Use the number “1,006” with ex-Jehovah’s Witnesses, and they’ll probably immediately recognize to what you’re referring. During the Australian Royal Commission Inquiry Into Institutional Response to Child Sex Abuse, conducted in 2015, it was revealed that the religion had a historical record of 1,006 child sex abusers in that country alone. The elders did not report one case to the police, many abusers were found to be in positions of authority in the religion, not all of them were removed from the religion, and some were brought back after suffering disfellowshipping [excommunication] for a short time.
If all those facts and figures are not horrific enough, it’s the 1,006 that I want to emphasize. That’s a very large number of pedophiles to be found in a religion that claims to be based on love of neighbor and love of family, and that repeatedly says it “abhors” child abuse of any sort. However, I’m going to say it outright, for those who missed it during the Inquiry: 1,006 is just the number who made it to their records.
I’m quite confident in saying that 1,006 is not the real number of child abusers who were in the religion in that country alone; the real number is probably at least twice, if not three times or even higher, that figure.
I’m basing this statement on the testimony offered by victim “BCG,” from day 148, page 15286:
According to BCG, she tried to contact elder Kevin Bowditch about being sexually abused by her father, and Bowditch didn’t even bother to speak to her. BCG then tried to talk to another elder, Dino Ali, at least twice about the abuse she was suffering. He also rebuffed her.
Those familiar with the case know that BCG’s father eventually went before the elders, but not for raping his own daughter; it was for cheating on his wife. The only time the elders listened to BCG’s concerns was after a male friend in the congregation went to them, with information BCG had confided in him.
Here is the point; BCG went to the elders at least three times to report her father for raping her. The elders dismissed her every time. If her father hadn’t been caught cheating on his wife, and if BCG’s male friend hadn’t gone to the elders, what are the chances that her father would have made it to the records of that 1,006? If BCG had just given up trying to report him, her father’s molestation never would have been known to anyone, and never would have been investigated, much less recorded by the elders.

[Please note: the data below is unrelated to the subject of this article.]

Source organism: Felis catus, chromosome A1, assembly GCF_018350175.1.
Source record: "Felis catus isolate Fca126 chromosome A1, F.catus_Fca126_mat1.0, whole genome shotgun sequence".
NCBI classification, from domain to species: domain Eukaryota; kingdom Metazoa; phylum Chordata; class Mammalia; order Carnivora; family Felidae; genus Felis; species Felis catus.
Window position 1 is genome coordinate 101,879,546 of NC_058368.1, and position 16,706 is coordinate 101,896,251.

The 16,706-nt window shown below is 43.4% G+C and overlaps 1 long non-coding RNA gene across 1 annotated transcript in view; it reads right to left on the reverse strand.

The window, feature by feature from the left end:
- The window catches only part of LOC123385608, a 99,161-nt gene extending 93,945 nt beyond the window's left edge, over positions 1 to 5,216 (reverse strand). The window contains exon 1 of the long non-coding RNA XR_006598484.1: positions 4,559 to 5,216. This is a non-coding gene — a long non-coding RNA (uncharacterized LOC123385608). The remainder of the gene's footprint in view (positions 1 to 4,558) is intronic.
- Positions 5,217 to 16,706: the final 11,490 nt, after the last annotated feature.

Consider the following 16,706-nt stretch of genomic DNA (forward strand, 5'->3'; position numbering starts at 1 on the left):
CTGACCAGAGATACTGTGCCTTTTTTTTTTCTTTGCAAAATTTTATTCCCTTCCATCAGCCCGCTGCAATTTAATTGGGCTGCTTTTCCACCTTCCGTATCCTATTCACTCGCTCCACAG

Keep in mind this important detail, that BCG tried at least three times, with two different elders, to report her molestation. This wasn’t a problem with just one rogue, negligent elder, or one random elder who may have simply misunderstood her. The first elder to whom she wanted to speak couldn’t even be bothered to have a conversation with her, and another elder told her outright that she needed to handle it on her own.
This raises the question, how many other abusers have been reported to Jehovah’s Witness elders, but with their cases and allegations also dismissed, and not just in Australia? If BCG reported her abuse at least three times, to two separate men, and it was still ignored, do we really think that every other allegation of child sex abuse is investigated properly, and added to whatever records and notes the elders kept, and continue to keep?
Remember that it takes tremendous courage and strength for a victim to attempt to speak to anyone about their abuse, even once; being rebuffed, dismissed, or ignored by elders can easily cause them to simply give up trying to report it to anyone. I imagine that a number of them would never speak about it again, and that their allegations would never make it to the records that elders keep. BCG’s case alone is proof positive that the elders don’t investigate, and certainly don’t record, every allegation of child sex abuse.
Obviously I have no real insight as to how many allegations and investigations make it to the records of congregation elders versus those that are ignored, but I refuse to believe that 1,006 is an accurate number; BCG’s case alone proves it. Based on her testimony, it might be safe to say that, for every one allegation that does get recorded, there could easily be two, three, or even more that are rebuffed, dismissed, or overlooked by the elders.
This is why, when I mention the 1,006 cases, I try very hard to note that these are the ones “that made it to their records.” Maybe the elders in the congregations of Jehovah’s Witnesses can’t be bothered to acknowledge all the child abusers, and their victims, who are under their roof, but I refuse to make that same mistake.
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